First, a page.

Home Audio Grassley: USDA efforts to curb farm subsidy abuse don't go far enough

Grassley: USDA efforts to curb farm subsidy abuse don't go far enough

WASHINGTON – Farm subsidies are controversial, and even moreso when they’re going to people who don’t actually farm.

On Tuesday, the U.S. Department of Agriculture announced a proposed rule under the 2014 farm bill to limit payments to people classified as farm managers, but not actively engaged in managing a farm.

The term “actively engaged” has been around since 1987, and it’s defined broadly in the law. According to USDA some operations are able to have an unlimited number of farm managers who can get payments from farm safety net programs.

Now, USDA wants non-family joint ventures or partnerships to document that managers contribute 500 hours annually to managing the operation, or 25 percent of the “critical management time” that USDA deems necessary for a given farming operation’s success. USDA also says the proposed rule would limit many operations to a single farm manager eligible to receive farm safety net payments.

Iowa Senator Chuck Grassley has been vocal in his efforts to curb the abuse of farm subsidies, and says before it was gutted in the conference committee, he inserted an “actively engaged” amendment into the Senate version of the 2014 farm bill.

“[The amendment] was to put a $250,000 cap on what any one farmer could get from the farm program,” explained Grassley to reporters Wednesday. “Well, as I said, it was gutted in conference so we got very, very little of what I originally intended and probably amounts to somewhere between one and four percent of farmers could be affected by the new rules that the U.S. Department of Agriculture has adopted.”

However Grassley also stated that he believes USDA Secretary Tom Vilsack is moving in the right direction.

“I believe that Secretary Vilsack is trying to do everything he can within the law that we ended up passing,” Grassley said, “which isn’t a very good law for this specific issue. But I think he’s done a pretty good job of writing regulations.”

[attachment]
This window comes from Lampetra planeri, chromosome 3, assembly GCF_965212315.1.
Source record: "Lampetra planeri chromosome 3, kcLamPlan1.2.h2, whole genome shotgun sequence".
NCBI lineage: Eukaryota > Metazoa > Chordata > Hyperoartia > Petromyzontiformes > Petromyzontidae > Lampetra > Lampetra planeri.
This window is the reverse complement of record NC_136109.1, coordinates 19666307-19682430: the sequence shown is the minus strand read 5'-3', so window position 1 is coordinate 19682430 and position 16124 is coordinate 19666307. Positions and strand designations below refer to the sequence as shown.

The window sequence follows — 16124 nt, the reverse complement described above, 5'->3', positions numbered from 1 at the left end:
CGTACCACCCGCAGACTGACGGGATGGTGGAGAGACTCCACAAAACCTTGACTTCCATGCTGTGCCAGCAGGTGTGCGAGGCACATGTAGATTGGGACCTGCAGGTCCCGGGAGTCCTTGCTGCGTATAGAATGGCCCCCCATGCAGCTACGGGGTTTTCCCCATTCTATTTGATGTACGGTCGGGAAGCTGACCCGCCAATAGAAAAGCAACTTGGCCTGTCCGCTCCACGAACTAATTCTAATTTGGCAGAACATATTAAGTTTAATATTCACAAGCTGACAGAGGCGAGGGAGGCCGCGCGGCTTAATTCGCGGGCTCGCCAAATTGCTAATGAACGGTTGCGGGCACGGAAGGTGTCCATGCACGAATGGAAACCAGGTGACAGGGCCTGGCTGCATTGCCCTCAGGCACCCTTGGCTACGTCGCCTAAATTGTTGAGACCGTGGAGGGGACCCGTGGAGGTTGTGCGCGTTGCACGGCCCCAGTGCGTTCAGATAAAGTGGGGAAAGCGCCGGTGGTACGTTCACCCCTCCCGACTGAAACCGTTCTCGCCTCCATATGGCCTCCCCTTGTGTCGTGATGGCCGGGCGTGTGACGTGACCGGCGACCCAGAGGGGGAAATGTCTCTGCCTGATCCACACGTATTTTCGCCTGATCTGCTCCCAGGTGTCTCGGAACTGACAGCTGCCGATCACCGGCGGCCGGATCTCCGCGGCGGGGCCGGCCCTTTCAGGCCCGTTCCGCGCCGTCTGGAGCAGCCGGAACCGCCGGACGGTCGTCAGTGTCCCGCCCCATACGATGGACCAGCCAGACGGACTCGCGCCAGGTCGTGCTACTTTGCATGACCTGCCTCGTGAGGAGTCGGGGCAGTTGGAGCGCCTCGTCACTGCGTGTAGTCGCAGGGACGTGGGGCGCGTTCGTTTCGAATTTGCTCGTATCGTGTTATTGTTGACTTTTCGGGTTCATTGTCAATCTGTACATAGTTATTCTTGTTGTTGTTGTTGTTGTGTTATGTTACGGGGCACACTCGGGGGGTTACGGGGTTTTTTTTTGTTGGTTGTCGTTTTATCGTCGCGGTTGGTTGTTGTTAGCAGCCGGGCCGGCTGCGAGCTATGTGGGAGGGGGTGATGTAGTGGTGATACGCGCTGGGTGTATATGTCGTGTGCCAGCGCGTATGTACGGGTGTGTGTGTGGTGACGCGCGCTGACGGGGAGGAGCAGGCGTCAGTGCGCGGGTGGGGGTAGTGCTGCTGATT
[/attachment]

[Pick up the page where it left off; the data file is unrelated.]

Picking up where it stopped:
In a statement, Grassley elaborated that he estimates roughly ten percent of farmers receive about 75 percent of farm subsidies, and also cited a September 2013 Government Accountability Office report showing that even family farms claim farm subsidies inappropriately.

To hear more from Grassley about USDA’s proposed rules, click the audio player above this story. The full USDA press released is reproduced below.

USDA Implements 2014 Farm Bill Provision to Limit Payments to Non-Farmers
Department Proposes Changes to “Actively Engaged” Rule

WASHINGTON, March 24, 2015 – The U.S. Department of Agriculture (USDA) today announced a proposed rule to limit farm payments to non-farmers, consistent with requirements Congress mandated in the 2014 Farm Bill. The proposed rule limits farm payments to individuals who may be designated as farm managers but are not actively engaged in farm management. In the Farm Bill, Congress gave USDA the authority to address this loophole for joint ventures and general partnerships, while exempting family farm operations from being impacted by the new rule USDA ultimately implements.